At the end of the football season, I like to take a step back and look at how each service academy program is doing relative to each other and the college football world in general. A “state of the union” of sorts. First on the list: Army.
2008 was a season that began with optimism. Most seasons do at any school, I suppose, but not at Army. Not since Todd Berry took the West Point football program and gave it a tombstone piledriver from which it has yet to recover. Since Berry’s 0-13 debacle, the hope amongst the Army faithful was that one day, option football would return. After all, even a coaching legend like Bobby Ross failed to reverse the Army team’s fortunes. Army fans decided that there was no other recourse; it’s option football or bust. So when it was revealed that Jim Young had been seen helping out at Army football practices, well… That’s enough to work any Army fan into a frenzy. Young, of course, is the Army coach who took over in 1983. After a 2-9 season that saw the Cadets average a paltry 12 points per game, Young switched to a wishbone offense and found immediate success, winning 8 games (including the Cherry Bowl) and more than doubling point production for the season. His presence could mean only one thing: that option football was returning to West Point. So why not have a little optimism? Even if getting to a bowl game was still a bit pie-in-the-sky, it seemed reasonable that Army would at least be more competitive, right?
Apparently not. Not to start the season, anyway. What was thought to be a winnable game against Temple turned into a 35-7 blowout loss. I-AA New Hampshire came to Michie Stadium a week later and dominated the Black Knights in a 28-10 win. Army had the week off after the New Hampshire loss, but it did them no good as Akron came to West Point and dealt out a 22-3 thumping of their own. Army fans, players, and coaches had to believe that those were three winnable games at home; instead, Army was outscored 85-20. With another loss on the road at Texas A&M, Army started the season 0-4. That’s not how it was supposed to go.
While there was disappointment on the field, there was drama off of it. Carson Williams, the team’s returning starter at quarterback, was benched after three games in favor of sophomore Chip Bowden. Army’s prize recruit in its freshman class, Indiana quarterback Paul McIntosh, left the school. Both the West Point Superintendent and athletic director allegedly came to the Army locker room and berated the players for their supposed lack of effort. And then there was the all-too-ominous kiss of death vote of confidence given to head coach Stan Brock by AD Kevin Anderson. By the end of September it was getting to be apparent that Stan Brock’s second season as Army’s head coach would be his last.
But then a strange thing happened; Army started to play better. It began with a 44-13 rout of Tulane in New Orleans. Fullback Collin Mooney led the way with 187 yards rushing and 4 TDs. Army won again a week later, topping Eastern Michigan 17-13 behind Mooney’s 229 yards. The Black Knights had a 24-10 lead on eventual MAC champion Buffalo before falling in overtime, 27-24. A 14-7 win over Louisiana Tech a week later, and Army had won 3 out of 4 games going into the first leg of the Commander-in-Chief’s Trophy round-robin against Air Force. Army lost a tight game to the Falcons, and lost another close one to an explosive Rice team that would go on to win the Houston Bowl. Rutgers had Army completely overmatched, but for six straight games, Army was doing what the faithful thought they should. They were competitive. And what better way to announce the resurgence of Army football to the world than a win over their biggest rival on the season’s biggest stage? The Mids had lost Paul Johnson to Georgia Tech, after all. Besides, Army was able to hang with “teams that are a lot better than Navy,” right?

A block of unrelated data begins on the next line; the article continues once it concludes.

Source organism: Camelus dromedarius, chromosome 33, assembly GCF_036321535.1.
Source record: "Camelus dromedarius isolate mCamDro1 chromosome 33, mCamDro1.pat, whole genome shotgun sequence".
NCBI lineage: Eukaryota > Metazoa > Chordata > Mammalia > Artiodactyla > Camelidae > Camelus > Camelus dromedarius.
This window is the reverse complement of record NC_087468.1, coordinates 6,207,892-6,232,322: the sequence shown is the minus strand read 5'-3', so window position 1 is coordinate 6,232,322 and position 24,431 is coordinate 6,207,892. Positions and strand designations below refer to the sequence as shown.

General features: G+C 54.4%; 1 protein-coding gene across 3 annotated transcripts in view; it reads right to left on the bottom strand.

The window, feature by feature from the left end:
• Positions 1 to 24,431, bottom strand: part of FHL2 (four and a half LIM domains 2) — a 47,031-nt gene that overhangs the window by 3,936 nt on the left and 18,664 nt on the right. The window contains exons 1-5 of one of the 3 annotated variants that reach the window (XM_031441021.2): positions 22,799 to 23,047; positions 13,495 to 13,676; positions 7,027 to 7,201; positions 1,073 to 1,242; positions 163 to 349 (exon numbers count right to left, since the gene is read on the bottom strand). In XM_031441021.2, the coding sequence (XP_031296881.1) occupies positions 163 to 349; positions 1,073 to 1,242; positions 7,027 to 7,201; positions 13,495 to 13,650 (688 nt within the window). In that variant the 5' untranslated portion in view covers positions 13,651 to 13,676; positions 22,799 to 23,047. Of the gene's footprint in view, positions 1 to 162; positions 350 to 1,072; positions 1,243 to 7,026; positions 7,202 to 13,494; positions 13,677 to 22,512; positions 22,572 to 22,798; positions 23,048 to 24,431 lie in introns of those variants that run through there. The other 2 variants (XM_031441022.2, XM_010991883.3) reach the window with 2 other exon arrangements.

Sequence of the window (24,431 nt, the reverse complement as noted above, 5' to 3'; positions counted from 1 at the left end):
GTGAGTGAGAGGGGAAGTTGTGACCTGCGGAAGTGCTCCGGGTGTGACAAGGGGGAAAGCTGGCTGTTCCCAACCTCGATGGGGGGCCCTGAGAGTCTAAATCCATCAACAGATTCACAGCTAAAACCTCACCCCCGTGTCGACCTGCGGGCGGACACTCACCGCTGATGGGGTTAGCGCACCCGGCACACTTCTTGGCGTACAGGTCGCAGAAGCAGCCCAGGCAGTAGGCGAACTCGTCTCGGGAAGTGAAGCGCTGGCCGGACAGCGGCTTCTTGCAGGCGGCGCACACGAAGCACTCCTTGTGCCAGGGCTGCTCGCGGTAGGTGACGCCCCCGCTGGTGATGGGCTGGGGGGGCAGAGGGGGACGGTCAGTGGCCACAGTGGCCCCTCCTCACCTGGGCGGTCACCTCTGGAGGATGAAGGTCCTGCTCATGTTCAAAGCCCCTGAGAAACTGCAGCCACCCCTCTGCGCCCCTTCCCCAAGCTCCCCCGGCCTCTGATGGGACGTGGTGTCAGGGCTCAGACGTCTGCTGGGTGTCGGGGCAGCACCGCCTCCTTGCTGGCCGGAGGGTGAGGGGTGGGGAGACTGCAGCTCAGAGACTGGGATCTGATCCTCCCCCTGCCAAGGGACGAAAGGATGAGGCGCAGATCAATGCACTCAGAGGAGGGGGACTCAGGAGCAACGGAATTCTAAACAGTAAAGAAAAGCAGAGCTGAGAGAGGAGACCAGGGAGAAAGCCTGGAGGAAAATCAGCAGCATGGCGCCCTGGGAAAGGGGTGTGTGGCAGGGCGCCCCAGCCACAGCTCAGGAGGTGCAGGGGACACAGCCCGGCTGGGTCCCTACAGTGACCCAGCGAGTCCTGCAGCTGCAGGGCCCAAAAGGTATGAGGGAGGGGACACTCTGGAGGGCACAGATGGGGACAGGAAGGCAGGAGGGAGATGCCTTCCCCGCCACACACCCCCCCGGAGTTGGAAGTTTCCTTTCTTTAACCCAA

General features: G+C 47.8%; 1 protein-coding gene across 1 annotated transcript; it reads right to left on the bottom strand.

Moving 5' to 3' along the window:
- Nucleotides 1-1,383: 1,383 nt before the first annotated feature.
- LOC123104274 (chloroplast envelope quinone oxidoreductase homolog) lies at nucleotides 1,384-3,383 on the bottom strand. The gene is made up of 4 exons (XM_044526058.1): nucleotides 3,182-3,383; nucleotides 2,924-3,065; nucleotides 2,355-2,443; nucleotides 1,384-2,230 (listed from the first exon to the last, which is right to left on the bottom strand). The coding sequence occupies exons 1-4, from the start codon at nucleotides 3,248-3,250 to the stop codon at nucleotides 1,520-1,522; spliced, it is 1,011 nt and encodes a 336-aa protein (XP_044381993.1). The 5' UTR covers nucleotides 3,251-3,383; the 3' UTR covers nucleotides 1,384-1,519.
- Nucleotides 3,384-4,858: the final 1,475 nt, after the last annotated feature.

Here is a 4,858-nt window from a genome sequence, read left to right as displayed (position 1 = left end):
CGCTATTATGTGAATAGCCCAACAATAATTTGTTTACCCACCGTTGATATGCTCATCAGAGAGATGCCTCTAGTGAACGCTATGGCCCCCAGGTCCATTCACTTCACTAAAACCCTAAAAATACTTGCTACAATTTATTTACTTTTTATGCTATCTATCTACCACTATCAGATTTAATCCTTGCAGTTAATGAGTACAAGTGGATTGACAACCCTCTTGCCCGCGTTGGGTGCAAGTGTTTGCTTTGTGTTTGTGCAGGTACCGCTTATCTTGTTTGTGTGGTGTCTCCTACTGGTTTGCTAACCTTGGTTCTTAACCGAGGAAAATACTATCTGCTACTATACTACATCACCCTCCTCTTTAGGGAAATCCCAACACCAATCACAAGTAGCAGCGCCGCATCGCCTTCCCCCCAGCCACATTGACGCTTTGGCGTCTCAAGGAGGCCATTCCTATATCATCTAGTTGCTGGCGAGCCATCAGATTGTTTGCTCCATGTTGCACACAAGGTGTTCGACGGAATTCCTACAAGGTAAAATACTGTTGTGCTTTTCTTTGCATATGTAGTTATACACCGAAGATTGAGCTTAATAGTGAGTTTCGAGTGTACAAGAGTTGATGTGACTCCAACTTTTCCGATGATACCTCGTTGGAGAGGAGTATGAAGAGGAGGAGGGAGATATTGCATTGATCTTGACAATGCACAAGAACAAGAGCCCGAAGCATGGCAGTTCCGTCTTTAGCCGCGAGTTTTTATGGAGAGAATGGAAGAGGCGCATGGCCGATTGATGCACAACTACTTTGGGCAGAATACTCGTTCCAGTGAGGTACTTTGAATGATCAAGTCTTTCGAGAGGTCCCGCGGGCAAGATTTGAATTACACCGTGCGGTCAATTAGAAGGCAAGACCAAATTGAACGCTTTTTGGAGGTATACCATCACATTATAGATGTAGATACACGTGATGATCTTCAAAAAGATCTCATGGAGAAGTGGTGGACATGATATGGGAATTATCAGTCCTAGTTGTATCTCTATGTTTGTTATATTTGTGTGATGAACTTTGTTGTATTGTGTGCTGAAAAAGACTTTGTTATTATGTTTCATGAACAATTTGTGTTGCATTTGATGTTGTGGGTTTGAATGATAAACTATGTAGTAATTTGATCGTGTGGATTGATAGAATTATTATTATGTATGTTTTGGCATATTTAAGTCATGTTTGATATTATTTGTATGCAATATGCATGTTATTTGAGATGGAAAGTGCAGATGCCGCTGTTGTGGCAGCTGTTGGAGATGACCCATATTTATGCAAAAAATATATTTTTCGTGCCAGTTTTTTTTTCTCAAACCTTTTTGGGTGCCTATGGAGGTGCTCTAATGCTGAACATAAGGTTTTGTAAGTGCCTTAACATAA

It didn’t take long for everyone in the stadium to realize that wasn’t the case. Shun White’s touchdown run on Navy’s third play from scrimmage deflated whatever high spirits Army might have had coming into the game. While some stubborn Army alums continued to make the laughable assertion that Navy’s athletes were “no better than ours, if not worse” (!), it felt as if every play in the 2008 edition of the Army-Navy game served as an argument to the contrary. White’s run was the most obvious example, but some of the best demonstrations of the talent gap came when Army had the ball. The Black Knights had open plays, but simply weren’t fast enough to take advantage of them. While the Mids were clearly focused on bottling up Mooney, their linebackers were fast enough to keep any Army play that went outside from doing significant damage. In the last two years, Army has scored a total of three points against Navy.